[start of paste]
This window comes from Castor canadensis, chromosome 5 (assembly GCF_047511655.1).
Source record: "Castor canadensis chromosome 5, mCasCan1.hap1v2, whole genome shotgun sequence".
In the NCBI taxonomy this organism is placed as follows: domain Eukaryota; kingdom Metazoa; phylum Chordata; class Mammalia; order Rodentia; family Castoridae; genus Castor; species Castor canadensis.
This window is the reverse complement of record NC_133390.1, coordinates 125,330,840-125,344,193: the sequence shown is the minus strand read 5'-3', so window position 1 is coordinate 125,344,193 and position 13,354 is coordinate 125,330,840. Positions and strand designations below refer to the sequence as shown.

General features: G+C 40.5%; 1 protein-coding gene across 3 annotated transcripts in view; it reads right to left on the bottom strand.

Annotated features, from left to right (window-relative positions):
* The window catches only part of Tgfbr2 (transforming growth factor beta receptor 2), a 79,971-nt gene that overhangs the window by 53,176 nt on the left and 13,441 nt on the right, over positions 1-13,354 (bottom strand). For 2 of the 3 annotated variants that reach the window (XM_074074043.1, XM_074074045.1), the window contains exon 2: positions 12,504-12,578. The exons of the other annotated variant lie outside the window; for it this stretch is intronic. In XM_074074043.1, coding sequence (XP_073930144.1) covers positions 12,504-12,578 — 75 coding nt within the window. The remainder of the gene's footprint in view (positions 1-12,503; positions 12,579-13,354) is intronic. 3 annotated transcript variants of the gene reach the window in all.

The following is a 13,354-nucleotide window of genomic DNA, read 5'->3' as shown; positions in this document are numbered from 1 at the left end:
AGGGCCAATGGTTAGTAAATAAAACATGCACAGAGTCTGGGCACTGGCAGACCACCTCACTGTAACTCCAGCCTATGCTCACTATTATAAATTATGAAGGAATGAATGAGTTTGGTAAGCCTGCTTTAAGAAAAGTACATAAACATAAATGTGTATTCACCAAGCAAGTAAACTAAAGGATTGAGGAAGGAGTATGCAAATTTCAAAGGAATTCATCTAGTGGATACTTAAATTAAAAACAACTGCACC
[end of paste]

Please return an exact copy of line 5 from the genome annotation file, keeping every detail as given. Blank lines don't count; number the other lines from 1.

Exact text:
General features: G+C 40.5%; 1 protein-coding gene across 3 annotated transcripts in view; it reads right to left on the bottom strand.